If you approached a dog and the dog snapped at you, tried to bite you, but your eyes then laid on the fact that the dog was caught in a trap, your initial reaction of anger would change immediately to one of compassion, for you would be able to see that the dog was acting from pain and vulnerability.
Why don’t we do the same for our children or for our fellow man? It is because something answers the moment for us. It’s just this instantaneous prompting to meet pain with pain. It has become so automatic, and that itself is a great clue. How can an automatic response ever be a new response? It can’t.
What if we were to understand that no matter the outward appearance, everyone is in pain. Everyone. Every negative word or action spoken or taken, is taken from pain. I believe we all know deep down within ourselves that we wouldn’t consciously choose to harm another, we just wouldn’t. It is pain that chooses to harm another. It is pain that chooses to fight as Guy Finley (a truth teacher) so eloquently puts it. It is pain that continually seeks a host to feed upon.
One would have to be blind not to see that the collective pain has reached such a pitch in this world. That pitch will only continue to rise until we all, as brothers and sisters here, understand that there is a shared pain by one and all. Without compassion, there can only be conflict. I’m not saying that violence should ever be condoned. What I’m saying is that perhaps we should get to know of another’s pain before we want to punish them for their words and actions.
To get to know another’s pain, we must know our own, stand in our own. What I mean by that is when someone says or does something negative that we don’t like, instead of allowing the pain to reload itself by responding in kind (from pain), stand there and just let things be as they are without a response. Work to feel the pain that is moving through us and trying to push us to reload itself back onto the other person.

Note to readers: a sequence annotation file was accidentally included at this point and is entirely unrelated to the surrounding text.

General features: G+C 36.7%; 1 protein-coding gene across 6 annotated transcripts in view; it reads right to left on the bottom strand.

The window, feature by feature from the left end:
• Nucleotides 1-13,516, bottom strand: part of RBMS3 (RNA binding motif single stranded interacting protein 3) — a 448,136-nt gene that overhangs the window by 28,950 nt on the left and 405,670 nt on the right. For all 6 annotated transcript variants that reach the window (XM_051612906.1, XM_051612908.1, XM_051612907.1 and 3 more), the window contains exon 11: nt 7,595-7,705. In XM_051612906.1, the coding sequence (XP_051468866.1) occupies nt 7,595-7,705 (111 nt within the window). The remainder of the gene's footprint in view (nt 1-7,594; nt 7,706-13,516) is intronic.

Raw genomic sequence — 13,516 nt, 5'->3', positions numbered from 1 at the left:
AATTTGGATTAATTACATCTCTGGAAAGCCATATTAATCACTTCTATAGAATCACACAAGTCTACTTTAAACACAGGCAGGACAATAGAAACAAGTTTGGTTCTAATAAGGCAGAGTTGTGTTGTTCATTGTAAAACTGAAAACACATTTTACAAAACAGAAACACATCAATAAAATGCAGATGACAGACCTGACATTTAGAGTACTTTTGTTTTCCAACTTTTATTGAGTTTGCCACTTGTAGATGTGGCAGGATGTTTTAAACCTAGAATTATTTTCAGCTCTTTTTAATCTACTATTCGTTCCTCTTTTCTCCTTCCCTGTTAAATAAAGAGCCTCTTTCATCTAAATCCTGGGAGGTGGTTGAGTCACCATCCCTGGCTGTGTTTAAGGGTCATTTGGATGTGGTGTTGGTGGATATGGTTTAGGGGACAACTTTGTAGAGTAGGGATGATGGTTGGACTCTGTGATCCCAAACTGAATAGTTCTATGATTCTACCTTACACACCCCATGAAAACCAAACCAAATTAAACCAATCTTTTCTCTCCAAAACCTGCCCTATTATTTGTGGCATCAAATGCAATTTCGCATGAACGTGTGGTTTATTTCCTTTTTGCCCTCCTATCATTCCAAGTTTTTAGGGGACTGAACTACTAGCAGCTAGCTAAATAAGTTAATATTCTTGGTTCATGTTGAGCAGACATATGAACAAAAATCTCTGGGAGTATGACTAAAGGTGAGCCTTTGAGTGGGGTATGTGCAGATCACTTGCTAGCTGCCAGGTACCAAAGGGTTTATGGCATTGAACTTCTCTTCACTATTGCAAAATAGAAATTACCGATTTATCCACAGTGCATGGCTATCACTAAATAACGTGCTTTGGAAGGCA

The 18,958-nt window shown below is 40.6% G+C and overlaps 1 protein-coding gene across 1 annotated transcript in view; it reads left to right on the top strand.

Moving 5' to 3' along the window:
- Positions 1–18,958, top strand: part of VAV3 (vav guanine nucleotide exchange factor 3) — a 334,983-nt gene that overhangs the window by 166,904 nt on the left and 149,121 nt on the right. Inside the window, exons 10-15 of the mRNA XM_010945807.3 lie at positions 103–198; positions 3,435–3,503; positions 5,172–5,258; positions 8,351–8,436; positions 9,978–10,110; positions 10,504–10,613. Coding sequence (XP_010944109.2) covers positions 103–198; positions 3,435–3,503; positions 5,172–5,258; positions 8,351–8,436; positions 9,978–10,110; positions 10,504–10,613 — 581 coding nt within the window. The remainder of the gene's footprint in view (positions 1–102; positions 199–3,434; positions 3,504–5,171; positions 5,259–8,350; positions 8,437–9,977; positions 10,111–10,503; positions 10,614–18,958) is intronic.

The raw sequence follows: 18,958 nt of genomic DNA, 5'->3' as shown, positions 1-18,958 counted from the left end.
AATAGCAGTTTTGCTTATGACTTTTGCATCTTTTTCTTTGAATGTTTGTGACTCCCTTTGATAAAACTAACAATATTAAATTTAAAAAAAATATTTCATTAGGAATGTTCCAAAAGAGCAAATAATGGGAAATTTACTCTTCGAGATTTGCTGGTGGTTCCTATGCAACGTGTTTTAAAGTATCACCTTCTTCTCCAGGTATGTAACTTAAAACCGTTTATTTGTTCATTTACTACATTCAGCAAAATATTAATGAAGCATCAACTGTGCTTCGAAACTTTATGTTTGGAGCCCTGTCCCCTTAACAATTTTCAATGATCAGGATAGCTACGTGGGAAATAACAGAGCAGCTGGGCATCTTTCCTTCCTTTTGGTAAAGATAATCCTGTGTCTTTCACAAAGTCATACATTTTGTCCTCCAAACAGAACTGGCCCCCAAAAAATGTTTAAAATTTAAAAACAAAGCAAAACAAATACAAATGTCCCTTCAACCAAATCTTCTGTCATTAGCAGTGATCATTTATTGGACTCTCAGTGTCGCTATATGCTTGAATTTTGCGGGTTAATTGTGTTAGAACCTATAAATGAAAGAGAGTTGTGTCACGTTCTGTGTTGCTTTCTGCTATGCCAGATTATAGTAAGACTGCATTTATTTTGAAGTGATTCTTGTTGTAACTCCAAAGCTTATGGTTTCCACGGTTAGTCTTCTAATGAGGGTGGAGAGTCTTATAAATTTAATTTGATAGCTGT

In doing that, in suffering ourselves that way, we come to understand that the pain that arose in us is the same pain that the other spoke or took action from. One pain.
When a person lashes out, whether verbally or physically, they don’t know that they are acting from pain. They aren’t aware that there is a way through that pain by the suffering of it. How can anyone be blamed for something they aren’t even aware of? What if the very unawareness of that fact is its own punishment?
Compassion is born when we suffer our pain, and only in living from a compassionate nature will we ever take consideration of others and not just ourselves.
Everyone wants a better world, yet most of us are unwilling to pay the price for it. The price we must pay is suffering our part in the collective pain, for only through that can we bring into this world the change it so desperately needs.
Image Courtesy of: Pixabay free photos
Exercise for the week: When an unkind or harsh comment is made to you, work the best you are able to and stand in the pain of that, accept it fully into your being, instead of doing the same old thing by returning it in kind.